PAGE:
| || |
I am feeling quite proud and privileged to have been an advisor to the Natural History Museum Life in the Dark exhibition.
Sometimes being a diver and cave diver can lead to unusual events. Late last year I was contacted by the Natural History Museum in London asking a few questions on an exhibition they were planning.
The initial contact they made turned in to my being asked to act as an advisor and contributor to the exhibition.
Life in the Dark leaves daylight behind and allows visitors to put their senses to the test in a truly illuminating exhibition. You get to meet the creatures that thrive at night, in pitch black caves and deep in the sea. Visitors can enter the worlds of nocturnal animals and discover how they find their way around in their environment, hunt, mate and evade predators.
Part of the exhibition gives an insight in to how humans have discovered the creatures that live in the shadows, inhabit submerged cave passages or live in the cold, black deep oceans.
It was with the submerged cave passages that the museum wanted my help. As well as contributing toward a film and sound track I was asked to help construct a ‘cave diver’, to show visitors how we go about exploring the water filled subterranean world.
The start point was getting equipment manufacturers involved and my thanks go to AP Diving, Otter Drysuits, Apeks, Suunto and Nautilus Diving for all their help in providing everything we needed to build our cave diver.
As well as giving advise on the construction and display of our cave diver, I also gave a few ‘cave diving lessons’ to engineers and designers in order they better understood what we do when we cave dive and so allow them to more accurately portray the cave diver.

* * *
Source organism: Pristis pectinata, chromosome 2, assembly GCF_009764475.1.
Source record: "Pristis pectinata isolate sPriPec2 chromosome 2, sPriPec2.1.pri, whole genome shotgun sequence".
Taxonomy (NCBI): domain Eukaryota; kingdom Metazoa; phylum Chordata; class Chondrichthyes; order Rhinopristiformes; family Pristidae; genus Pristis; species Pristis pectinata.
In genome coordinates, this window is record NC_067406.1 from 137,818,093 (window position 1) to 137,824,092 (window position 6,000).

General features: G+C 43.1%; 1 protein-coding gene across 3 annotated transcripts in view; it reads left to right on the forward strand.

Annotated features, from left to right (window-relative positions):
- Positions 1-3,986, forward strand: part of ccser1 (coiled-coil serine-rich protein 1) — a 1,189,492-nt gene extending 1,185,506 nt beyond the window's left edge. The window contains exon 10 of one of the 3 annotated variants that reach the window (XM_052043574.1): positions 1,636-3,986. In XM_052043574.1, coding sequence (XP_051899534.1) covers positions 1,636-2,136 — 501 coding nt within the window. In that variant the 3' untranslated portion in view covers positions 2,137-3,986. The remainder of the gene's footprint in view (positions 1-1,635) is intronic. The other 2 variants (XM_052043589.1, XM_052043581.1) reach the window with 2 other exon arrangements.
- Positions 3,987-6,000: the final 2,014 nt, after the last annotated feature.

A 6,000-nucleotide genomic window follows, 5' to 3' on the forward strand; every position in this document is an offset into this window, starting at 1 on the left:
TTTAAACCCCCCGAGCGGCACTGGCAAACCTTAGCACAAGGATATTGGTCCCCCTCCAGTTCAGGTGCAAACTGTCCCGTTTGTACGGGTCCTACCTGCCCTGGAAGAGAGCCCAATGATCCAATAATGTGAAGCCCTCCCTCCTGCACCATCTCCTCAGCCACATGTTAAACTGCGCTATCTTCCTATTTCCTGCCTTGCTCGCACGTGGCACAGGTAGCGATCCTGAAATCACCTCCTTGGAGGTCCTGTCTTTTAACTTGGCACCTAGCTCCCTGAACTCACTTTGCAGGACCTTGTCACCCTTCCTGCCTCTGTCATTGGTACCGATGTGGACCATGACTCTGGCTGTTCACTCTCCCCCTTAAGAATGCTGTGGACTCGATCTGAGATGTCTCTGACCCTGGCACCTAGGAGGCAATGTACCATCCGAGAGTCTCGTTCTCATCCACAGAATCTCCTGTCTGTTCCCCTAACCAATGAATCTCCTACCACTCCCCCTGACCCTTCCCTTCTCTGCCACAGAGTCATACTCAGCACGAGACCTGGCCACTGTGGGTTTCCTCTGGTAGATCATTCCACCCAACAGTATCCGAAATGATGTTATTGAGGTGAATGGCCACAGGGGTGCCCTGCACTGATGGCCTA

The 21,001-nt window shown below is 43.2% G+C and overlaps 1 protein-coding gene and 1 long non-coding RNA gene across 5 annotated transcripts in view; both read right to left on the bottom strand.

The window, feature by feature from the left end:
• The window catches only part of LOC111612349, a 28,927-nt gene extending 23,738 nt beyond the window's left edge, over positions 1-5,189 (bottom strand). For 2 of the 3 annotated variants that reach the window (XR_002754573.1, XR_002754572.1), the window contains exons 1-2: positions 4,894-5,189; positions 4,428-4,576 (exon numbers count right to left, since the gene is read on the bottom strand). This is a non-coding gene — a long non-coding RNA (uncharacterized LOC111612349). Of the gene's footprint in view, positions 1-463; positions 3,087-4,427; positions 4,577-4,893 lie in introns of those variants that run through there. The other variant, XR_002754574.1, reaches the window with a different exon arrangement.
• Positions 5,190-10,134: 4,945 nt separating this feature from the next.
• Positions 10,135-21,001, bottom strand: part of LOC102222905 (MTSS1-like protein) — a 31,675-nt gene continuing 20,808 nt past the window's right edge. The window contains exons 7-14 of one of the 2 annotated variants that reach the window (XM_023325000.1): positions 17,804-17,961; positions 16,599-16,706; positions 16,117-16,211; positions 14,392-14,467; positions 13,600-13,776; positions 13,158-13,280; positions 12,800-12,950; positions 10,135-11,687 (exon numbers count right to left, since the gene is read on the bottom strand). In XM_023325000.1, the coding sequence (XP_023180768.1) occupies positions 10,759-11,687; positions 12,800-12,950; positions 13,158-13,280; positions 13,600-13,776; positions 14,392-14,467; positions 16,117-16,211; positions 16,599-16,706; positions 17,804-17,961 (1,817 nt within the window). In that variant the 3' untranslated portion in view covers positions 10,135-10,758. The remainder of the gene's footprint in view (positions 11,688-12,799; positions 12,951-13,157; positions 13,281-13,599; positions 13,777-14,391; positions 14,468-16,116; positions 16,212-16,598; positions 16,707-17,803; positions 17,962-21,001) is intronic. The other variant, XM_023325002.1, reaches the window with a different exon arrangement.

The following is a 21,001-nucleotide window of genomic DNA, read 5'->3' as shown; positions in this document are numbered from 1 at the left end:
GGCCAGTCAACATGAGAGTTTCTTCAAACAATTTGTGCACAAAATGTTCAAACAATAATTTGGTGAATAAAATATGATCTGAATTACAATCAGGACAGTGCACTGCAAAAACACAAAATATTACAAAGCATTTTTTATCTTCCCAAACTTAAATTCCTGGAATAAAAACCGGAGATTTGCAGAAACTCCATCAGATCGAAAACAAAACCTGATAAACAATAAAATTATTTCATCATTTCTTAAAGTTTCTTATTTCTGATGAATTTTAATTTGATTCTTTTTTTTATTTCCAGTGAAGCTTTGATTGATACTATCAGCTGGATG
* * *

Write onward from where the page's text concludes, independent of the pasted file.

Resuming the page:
Regular trips to the museum, along with online consultations over the months of the build and subsequent installation of the cave diver were part of a fascinating cooperation and it was a privilege and pleasure to work with so many dedicated and professional staff at the museum.
Finally all was ready and although I was out of the UK on opening day I have seen the exhibition a number of times and it does not loose it’s appeal. It is truly an amazing and educational exhibition and well worth a visit.
My involvement with the Natural History Museum has not stopped and I have given a number of presentations to museum visitors as part of the Nature Live programme, with more lined up for November.
So if you have the time, do go and visit this wonderful exhibition and it the next Nature Live talks are planned for late November. More information on the exhibition can be found on the Natural History Museum website here http://www.nhm.ac.uk Dates and times for the nature Live talks will be published as soon as they are confirmed.
A new website and a new blog to keep you up to date with courses and trips.